I'm an ardent defender of the virtues of a good dive and urge all ethical tipplers to invest in preserving these spaces.
Definitions of what makes a dive bar vary wildly. The best wisdom I can share is this particular kind of beauty remains in the eye of the beholder. On dives, people often invoke the late Justice Potter Stewart's wisdom on obscenity: You'll know it when you see it. But seeing is only half the experience, and yet it would be offensive to turn dive bars into a purely voyeuristic exploration of how others imbibe. I recommend folks find their spots. Get to know the regulars and the staff and support some no-frills joints around town.
Far from being an insult, I think dive bars — though they'd never label themselves as such — occupy a time-honored spot in any well-mannered and beleaguered society. They remain one of the few places where we come as we are, where a mix of ennui and apathy beckons folks to liminal spaces. Where a banker and a teacher and an artist can all clink glasses and commiserate across generations. Sociologists would call them third spaces — the areas we inhabit and form community outside of our homes and places of work. Such spaces are rare gems these days, and classic dives offer them in the dingiest places full of a little danger — or at least forcing you outside your own comfort zone.
Community is probably the fairest of the virtues that dives offer. Whatever life's burden, barkeeps will ply you with cold beer and camaraderie. These spaces serve as way stations on your journey and breathers from life's troubles. It's cheaper than therapy, yet not without its perils. You may never even know the name of your bartender or the regular with whom you bond over the music or shared history, but you'll know enough to ask about their life next time you drop in and see them there.
To be clear, there's a fine line between a no-frills community joint and a dive. Anywhere with an ounce of artistry to its menu is disqualified. Joe's Inn wouldn't qualify as a dive bar, but its bathrooms were miraculously extracted intact from one. Dive bars require no ambitions to be an attraction. They ain't no places to put on airs.
The best ones are tucked away in dank basements — literally the origin of the term in the 19th century — or older buildings whose interiors accumulated layers of kitschy decor in dimly lit dens. The bathrooms are strictly utilitarian, and almost impossible to ever truly clean. You won't find the tap list overrun by local craft beers. You might find a pitcher of Bud or Michelob Ultra. And that's just about right.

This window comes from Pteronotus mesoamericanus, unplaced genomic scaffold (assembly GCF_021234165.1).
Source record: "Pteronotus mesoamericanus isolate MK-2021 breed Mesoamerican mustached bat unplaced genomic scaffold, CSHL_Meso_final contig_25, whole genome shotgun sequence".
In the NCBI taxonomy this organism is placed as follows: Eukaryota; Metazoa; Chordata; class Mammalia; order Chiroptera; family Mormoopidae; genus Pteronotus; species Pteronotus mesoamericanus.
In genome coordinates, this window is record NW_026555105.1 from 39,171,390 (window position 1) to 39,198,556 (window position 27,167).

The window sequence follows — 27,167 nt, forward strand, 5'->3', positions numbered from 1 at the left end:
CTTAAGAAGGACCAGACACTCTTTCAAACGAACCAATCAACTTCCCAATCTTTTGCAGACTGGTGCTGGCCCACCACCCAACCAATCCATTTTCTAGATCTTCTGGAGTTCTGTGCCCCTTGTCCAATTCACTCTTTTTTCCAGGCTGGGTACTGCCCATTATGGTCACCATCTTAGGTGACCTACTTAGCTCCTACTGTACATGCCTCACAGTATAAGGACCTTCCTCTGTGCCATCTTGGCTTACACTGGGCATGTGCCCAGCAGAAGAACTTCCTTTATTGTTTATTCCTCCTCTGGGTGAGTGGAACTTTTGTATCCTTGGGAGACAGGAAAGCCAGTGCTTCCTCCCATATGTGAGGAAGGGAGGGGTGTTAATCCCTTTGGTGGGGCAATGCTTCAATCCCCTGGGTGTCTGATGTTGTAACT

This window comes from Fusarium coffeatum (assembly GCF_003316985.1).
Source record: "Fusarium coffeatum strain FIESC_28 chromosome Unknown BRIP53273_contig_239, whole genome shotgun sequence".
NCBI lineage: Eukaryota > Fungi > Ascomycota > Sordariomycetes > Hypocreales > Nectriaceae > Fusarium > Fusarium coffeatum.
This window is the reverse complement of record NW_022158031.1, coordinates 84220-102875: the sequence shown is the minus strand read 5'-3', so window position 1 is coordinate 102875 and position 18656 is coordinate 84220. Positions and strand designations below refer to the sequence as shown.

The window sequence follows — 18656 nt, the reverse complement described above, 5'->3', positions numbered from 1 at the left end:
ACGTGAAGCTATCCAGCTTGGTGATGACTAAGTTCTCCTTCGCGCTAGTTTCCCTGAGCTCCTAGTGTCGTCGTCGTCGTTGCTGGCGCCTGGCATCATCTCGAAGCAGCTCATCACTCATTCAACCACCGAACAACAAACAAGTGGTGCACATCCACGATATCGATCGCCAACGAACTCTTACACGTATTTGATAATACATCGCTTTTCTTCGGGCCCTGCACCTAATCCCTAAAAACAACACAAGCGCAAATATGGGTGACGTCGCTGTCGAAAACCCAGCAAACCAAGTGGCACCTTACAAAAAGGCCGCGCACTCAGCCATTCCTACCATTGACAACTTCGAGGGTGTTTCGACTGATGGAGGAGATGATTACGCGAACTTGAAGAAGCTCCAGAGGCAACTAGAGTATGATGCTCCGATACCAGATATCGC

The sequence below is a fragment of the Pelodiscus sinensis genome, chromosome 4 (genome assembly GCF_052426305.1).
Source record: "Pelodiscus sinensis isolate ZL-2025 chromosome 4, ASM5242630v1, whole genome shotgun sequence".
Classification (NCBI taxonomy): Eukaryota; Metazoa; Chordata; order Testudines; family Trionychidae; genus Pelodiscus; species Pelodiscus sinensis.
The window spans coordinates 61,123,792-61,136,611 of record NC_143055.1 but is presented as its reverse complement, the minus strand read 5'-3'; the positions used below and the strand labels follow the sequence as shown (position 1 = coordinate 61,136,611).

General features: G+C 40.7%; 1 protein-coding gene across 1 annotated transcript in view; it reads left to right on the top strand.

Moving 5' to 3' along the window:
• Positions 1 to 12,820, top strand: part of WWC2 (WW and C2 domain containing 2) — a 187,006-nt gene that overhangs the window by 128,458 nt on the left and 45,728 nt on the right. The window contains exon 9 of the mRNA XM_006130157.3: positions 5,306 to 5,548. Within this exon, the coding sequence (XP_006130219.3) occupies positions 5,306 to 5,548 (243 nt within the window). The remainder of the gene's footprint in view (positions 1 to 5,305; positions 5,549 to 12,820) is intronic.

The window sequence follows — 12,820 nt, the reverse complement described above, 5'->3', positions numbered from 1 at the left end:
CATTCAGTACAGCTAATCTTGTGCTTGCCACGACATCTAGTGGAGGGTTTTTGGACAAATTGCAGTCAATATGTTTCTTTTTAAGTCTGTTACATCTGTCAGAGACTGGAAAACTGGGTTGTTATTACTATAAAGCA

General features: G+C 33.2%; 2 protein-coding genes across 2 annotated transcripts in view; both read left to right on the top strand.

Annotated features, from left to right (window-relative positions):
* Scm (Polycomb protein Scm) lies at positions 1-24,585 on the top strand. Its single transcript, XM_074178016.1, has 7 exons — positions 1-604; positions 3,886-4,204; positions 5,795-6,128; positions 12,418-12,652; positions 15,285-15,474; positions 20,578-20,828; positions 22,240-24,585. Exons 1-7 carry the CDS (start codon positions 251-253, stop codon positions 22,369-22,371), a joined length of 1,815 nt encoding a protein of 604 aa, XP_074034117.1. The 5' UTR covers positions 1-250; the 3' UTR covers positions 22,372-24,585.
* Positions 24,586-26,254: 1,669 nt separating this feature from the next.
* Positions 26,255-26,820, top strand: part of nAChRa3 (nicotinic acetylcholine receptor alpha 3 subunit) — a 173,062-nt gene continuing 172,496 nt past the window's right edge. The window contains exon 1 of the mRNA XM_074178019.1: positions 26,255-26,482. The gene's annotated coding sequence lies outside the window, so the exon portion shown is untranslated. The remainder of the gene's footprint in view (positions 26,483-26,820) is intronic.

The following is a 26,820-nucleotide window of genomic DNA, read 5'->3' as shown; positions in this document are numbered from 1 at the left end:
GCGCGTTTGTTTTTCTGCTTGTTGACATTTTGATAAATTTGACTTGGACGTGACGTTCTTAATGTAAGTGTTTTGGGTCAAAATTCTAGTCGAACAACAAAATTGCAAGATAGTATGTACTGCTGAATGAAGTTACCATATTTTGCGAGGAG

Most important to remember, the five-second rule never applies at a dive. You could kiss your food up to God a million times and still potentially need to go to Urgent Care if you tried to eat off the floor. Speaking of food, dive bars are the last redoubt of kitchens that care not about Richmond's rising status as a food mecca. There's food — as required by law — and it's edible and usually lacking in nutritional virtues. But being that down to earth is a refreshing and authentic break from modernity's ceaseless striving.
Dives also don't happen overnight. The gestation period for these mythical and mystical places takes years of wear and tear. It takes awhile to achieve that hardened, aged look. And it takes a while to develop connections to a dive joint. Both, in my humble opinion, are investments of time worth making.
Dive Right In
Need to find your go-to haunt in town? Here's a roundup of places where everyone could know your name if they cared about remembering it. Regulars welcome, but check your pretenses at the door.
Lilly Pad Cafe
9680 Osborne Turnpike
Technically just outside of town, but wins for best scenery overlooking the James near Dutch Gap. The remote location — rumored to be frequented for trysts on the sly — inspired a running joke painted on the side of the building that encourages patrons to have their next affairs there.
Bryan Park Bar and Grill
5516 Lakeside Ave.
Great live music, good beer prices and some classic video games like "Golden Tee" and bowling that leave little to be desired in this community haunt.
425 N. Belmont Ave.
Deli sandwiches are a step above typical dive food in quality if you can survive the wait as the staff makes it on the 1950s-era sandwich grill. Beer by the pitcher, closets for bathrooms, and, best of all, in a basement.
Rare Olde Times
10602 Patterson Ave.
An Irish-themed joint boasts house band Uisce Beatha, Irish for whiskey, and an acknowledgement in the name that the type of community you get from a place like this is less often than one would hope. Nine-tenths would be there in a jig.
The Locker Room
5035 Forest Hill Ave.
Smoke gets in your eyes — even in the nonsmoking section — at this place with a jammin' play list. Locker Room is Southside's answer to the Mos Eisley Cantina, and an unofficial town hall for locals who have called the neighborhood home for decades.